Most Vegans will tell you that they can get all the vitamins and minerals that they need from their style of life. They even claim you will not need supplements: Something that Medical and Health Authorities dispute. To supplement the diet to remain healthy you should take Vitamin B12. This is important for many bodily processes, including protein metabolism and the formation of oxygen-transporting red blood cells. It also plays a crucial role in the health of your nervous system. Too little vitamin B12 can lead to anaemia and nervous system damage, as well as infertility, bone disease and heart disease. No scientific evidence supports depending on unwashed organic produce as a reliable source of vitamin B12.
Vitamin D, a fat soluble vitamin, that enhances the absorption of calcium and phosphorous from your gut. This vitamin also influences many other bodily processes, including immune function, mood, memory and muscle recovery. Generally most people do not get sufficient Vitamin D in their life. Unfortunately not many foods are rich in Vitamin D, but the sun is a great source so we are lucky here and 15 minutes a day in strong sunlight, without protection, is normally sufficient to boost this vitamin. However, as we well know, cancer Research warns people of the dangers of unprotected exposure to the strong sun. The lack of Vitamin D is more prevalent among Vegans and vegetarians. This is a life style choice that should be avoided by pregnant women and the elderly.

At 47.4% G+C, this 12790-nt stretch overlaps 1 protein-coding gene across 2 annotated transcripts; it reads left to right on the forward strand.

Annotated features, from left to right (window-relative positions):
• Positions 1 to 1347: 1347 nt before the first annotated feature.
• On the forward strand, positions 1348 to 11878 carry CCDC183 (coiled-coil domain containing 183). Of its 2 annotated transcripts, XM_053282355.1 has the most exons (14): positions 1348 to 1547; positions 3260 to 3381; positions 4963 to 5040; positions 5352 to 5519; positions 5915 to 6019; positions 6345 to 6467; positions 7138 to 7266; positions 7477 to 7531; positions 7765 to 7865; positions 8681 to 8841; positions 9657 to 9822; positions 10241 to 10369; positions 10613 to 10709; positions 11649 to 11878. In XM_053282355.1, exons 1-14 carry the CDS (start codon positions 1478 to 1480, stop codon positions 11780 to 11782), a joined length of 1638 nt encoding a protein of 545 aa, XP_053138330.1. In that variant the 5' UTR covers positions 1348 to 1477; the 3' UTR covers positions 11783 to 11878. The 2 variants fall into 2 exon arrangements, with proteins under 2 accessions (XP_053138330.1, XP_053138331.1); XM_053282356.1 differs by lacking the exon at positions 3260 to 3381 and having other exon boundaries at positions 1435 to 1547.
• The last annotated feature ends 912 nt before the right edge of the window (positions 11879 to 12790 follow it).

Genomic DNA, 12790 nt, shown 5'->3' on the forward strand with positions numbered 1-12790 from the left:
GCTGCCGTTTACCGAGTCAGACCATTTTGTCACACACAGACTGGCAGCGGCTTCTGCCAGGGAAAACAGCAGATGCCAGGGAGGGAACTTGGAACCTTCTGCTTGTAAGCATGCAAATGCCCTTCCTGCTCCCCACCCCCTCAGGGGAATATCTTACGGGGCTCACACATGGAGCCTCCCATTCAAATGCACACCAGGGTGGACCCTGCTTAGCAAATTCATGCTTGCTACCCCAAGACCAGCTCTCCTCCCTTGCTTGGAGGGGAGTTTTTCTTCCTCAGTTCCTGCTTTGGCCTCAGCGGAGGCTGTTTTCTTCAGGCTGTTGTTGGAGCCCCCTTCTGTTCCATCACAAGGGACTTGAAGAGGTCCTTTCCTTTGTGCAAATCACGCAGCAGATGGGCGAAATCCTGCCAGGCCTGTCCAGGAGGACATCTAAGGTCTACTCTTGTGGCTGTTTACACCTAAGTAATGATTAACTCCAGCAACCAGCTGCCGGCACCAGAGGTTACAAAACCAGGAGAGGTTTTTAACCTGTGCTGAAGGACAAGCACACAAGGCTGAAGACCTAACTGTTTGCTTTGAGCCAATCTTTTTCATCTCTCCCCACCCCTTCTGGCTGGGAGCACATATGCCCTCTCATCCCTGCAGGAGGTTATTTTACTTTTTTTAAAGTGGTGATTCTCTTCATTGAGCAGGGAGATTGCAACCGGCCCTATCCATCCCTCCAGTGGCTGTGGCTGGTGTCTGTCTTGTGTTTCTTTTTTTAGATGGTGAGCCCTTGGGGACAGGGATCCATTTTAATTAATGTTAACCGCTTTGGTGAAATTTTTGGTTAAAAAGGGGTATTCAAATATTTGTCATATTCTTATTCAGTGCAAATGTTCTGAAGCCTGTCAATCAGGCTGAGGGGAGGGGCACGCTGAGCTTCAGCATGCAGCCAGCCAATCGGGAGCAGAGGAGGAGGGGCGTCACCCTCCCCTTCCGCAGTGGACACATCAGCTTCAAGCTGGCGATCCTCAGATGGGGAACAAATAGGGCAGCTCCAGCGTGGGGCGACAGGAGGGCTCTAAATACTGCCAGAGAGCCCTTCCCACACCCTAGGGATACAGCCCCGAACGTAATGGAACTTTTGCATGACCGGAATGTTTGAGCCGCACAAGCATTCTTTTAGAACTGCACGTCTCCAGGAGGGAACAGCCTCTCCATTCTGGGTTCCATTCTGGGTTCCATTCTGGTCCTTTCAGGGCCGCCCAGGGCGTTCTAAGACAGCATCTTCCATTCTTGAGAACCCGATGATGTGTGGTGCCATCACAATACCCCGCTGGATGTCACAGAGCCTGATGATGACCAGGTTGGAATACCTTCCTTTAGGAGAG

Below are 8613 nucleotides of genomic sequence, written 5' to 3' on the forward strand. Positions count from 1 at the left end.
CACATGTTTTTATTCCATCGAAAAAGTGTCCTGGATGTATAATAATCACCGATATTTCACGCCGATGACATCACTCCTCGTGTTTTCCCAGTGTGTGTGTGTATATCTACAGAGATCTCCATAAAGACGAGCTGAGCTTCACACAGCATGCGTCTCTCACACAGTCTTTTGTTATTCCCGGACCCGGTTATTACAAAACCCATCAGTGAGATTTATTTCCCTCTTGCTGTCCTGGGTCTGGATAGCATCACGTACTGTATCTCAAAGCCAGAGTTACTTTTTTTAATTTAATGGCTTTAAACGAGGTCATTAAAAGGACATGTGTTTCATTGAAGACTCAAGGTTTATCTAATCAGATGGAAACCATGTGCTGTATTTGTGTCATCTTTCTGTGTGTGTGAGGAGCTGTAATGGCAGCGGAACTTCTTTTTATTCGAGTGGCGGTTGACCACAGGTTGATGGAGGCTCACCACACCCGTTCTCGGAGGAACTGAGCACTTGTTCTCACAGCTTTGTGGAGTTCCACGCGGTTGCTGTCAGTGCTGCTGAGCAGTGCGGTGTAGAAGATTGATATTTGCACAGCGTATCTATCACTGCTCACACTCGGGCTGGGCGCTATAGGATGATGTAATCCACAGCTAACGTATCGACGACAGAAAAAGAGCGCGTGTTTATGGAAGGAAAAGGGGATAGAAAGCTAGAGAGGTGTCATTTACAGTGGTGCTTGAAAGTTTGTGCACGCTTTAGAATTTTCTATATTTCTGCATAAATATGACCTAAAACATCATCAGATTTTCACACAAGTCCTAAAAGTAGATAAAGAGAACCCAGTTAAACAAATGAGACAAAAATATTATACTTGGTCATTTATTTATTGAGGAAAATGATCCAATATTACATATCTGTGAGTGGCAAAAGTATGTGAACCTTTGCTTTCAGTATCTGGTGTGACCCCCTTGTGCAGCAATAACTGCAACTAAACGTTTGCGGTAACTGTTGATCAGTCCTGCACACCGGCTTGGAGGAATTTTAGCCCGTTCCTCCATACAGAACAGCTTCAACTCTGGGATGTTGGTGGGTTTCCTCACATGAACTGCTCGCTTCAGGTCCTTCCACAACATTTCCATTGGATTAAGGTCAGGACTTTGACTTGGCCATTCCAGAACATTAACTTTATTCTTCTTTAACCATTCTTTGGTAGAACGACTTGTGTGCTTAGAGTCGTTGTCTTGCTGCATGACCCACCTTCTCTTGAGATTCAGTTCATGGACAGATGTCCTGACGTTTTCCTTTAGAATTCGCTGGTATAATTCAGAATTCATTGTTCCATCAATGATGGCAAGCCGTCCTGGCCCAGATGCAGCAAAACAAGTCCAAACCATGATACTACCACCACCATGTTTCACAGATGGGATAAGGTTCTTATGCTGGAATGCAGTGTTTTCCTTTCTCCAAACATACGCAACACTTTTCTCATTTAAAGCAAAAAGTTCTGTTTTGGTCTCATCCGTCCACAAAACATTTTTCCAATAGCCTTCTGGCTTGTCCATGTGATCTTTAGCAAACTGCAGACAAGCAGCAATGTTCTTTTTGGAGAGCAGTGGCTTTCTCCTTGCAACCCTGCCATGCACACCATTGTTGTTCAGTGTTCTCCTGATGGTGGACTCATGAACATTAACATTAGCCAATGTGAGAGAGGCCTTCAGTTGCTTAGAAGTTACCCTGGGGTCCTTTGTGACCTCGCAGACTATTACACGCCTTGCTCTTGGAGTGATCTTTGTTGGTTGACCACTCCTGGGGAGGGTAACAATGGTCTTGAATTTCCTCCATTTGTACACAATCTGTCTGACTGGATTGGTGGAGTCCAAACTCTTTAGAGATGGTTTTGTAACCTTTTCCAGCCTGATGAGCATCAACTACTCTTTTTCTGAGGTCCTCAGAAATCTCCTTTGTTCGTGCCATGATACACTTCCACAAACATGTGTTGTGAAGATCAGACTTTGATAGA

Omega 3, something we all know about but do we get enough — especially Vegans and Vegetarians? Probably not! Alpha-linolenic acid (ALA) is the only essential omega-3 fatty acid, meaning you can only get it from your diet. This is vital for the health of your brain and eyes, it is also important for brain development and preventing inflammation, depression, breast cancer and ADHD. While some seeds and nuts contain Omega 3 (ALA) the lack of oily fish for example, sardines, pilchards, salmon etc means that intake falls short of recommended levels.
Iodine: I never thought of this as an important supplement for the body, but it affects thyroid function and metabolism In adults, insufficient iodine intake can lead to hypothyroidism. This can cause symptoms such as low energy levels, dry skin, tingling in hands and feet, forgetfulness, depression and weight gain. An iodine deficiency during pregnancy and early infancy can result in irreversible mental retardation
Vegans are considered at risk of iodine deficiency, and studies report that vegans have up to 50% lower blood iodine levels than vegetarians. The only foods considered to have consistently high iodine levels include iodised salt, seafood, seaweed and dairy products, which pick up iodine from solutions used to clean cows and farm equipment. Foods grown or raised near the sea are more likely to have higher quantities of Iodine. So while some of the above are not suitable for Veggies or Vegans, half a teaspoon of iodised salt and plenty of seaweed should produce enough to satisfy the body’s needs.
Coming next: Three More Reasons to be Aware of Your Necessary Intake